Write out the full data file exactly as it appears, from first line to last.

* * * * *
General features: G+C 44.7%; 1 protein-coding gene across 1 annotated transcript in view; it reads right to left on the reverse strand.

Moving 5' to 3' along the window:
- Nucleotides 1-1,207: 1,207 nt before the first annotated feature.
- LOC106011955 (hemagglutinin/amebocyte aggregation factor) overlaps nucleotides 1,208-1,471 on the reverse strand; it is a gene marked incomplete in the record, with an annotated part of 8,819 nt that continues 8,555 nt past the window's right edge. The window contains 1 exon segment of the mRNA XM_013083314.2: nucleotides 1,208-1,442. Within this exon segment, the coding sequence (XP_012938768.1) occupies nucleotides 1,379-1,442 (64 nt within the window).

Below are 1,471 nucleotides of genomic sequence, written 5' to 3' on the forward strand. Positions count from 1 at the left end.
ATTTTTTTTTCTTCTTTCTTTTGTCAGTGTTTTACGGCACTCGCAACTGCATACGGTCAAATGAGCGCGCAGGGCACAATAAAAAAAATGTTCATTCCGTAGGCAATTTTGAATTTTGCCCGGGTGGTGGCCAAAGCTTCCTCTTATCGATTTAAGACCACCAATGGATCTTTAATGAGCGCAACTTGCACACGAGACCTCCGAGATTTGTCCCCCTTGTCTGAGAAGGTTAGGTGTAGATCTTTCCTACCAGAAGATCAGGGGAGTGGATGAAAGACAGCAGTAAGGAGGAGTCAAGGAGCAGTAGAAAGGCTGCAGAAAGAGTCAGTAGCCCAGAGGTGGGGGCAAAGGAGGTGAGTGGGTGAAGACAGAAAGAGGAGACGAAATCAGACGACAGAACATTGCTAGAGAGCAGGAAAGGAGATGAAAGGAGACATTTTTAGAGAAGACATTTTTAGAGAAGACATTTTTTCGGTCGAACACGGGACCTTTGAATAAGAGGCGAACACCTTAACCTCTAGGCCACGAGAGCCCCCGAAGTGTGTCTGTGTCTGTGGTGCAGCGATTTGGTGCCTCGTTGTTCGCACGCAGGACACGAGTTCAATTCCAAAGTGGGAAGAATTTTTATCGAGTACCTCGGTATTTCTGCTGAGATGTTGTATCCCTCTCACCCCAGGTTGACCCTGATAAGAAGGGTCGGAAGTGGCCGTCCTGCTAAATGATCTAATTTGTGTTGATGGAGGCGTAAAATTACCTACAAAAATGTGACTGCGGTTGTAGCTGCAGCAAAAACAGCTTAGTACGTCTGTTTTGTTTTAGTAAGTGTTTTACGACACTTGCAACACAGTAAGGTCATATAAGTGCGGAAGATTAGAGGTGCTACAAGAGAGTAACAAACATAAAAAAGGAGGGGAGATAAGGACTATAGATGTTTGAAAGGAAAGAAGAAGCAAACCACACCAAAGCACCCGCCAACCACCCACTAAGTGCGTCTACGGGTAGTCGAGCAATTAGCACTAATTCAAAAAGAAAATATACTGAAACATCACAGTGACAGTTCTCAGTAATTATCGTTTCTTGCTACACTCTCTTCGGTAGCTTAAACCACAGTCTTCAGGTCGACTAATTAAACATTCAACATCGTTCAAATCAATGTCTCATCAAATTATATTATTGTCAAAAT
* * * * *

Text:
General features: G+C 44.7%; 1 protein-coding gene across 1 annotated transcript in view; it reads right to left on the reverse strand.

Moving 5' to 3' along the window:
- Nucleotides 1-1,207: 1,207 nt before the first annotated feature.
- LOC106011955 (hemagglutinin/amebocyte aggregation factor) overlaps nucleotides 1,208-1,471 on the reverse strand; it is a gene marked incomplete in the record, with an annotated part of 8,819 nt that continues 8,555 nt past the window's right edge. The window contains 1 exon segment of the mRNA XM_013083314.2: nucleotides 1,208-1,442. Within this exon segment, the coding sequence (XP_012938768.1) occupies nucleotides 1,379-1,442 (64 nt within the window).

Below are 1,471 nucleotides of genomic sequence, written 5' to 3' on the forward strand. Positions count from 1 at the left end.
ATTTTTTTTTCTTCTTTCTTTTGTCAGTGTTTTACGGCACTCGCAACTGCATACGGTCAAATGAGCGCGCAGGGCACAATAAAAAAAATGTTCATTCCGTAGGCAATTTTGAATTTTGCCCGGGTGGTGGCCAAAGCTTCCTCTTATCGATTTAAGACCACCAATGGATCTTTAATGAGCGCAACTTGCACACGAGACCTCCGAGATTTGTCCCCCTTGTCTGAGAAGGTTAGGTGTAGATCTTTCCTACCAGAAGATCAGGGGAGTGGATGAAAGACAGCAGTAAGGAGGAGTCAAGGAGCAGTAGAAAGGCTGCAGAAAGAGTCAGTAGCCCAGAGGTGGGGGCAAAGGAGGTGAGTGGGTGAAGACAGAAAGAGGAGACGAAATCAGACGACAGAACATTGCTAGAGAGCAGGAAAGGAGATGAAAGGAGACATTTTTAGAGAAGACATTTTTAGAGAAGACATTTTTTCGGTCGAACACGGGACCTTTGAATAAGAGGCGAACACCTTAACCTCTAGGCCACGAGAGCCCCCGAAGTGTGTCTGTGTCTGTGGTGCAGCGATTTGGTGCCTCGTTGTTCGCACGCAGGACACGAGTTCAATTCCAAAGTGGGAAGAATTTTTATCGAGTACCTCGGTATTTCTGCTGAGATGTTGTATCCCTCTCACCCCAGGTTGACCCTGATAAGAAGGGTCGGAAGTGGCCGTCCTGCTAAATGATCTAATTTGTGTTGATGGAGGCGTAAAATTACCTACAAAAATGTGACTGCGGTTGTAGCTGCAGCAAAAACAGCTTAGTACGTCTGTTTTGTTTTAGTAAGTGTTTTACGACACTTGCAACACAGTAAGGTCATATAAGTGCGGAAGATTAGAGGTGCTACAAGAGAGTAACAAACATAAAAAAGGAGGGGAGATAAGGACTATAGATGTTTGAAAGGAAAGAAGAAGCAAACCACACCAAAGCACCCGCCAACCACCCACTAAGTGCGTCTACGGGTAGTCGAGCAATTAGCACTAATTCAAAAAGAAAATATACTGAAACATCACAGTGACAGTTCTCAGTAATTATCGTTTCTTGCTACACTCTCTTCGGTAGCTTAAACCACAGTCTTCAGGTCGACTAATTAAACATTCAACATCGTTCAAATCAATGTCTCATCAAATTATATTATTGTCAAAAT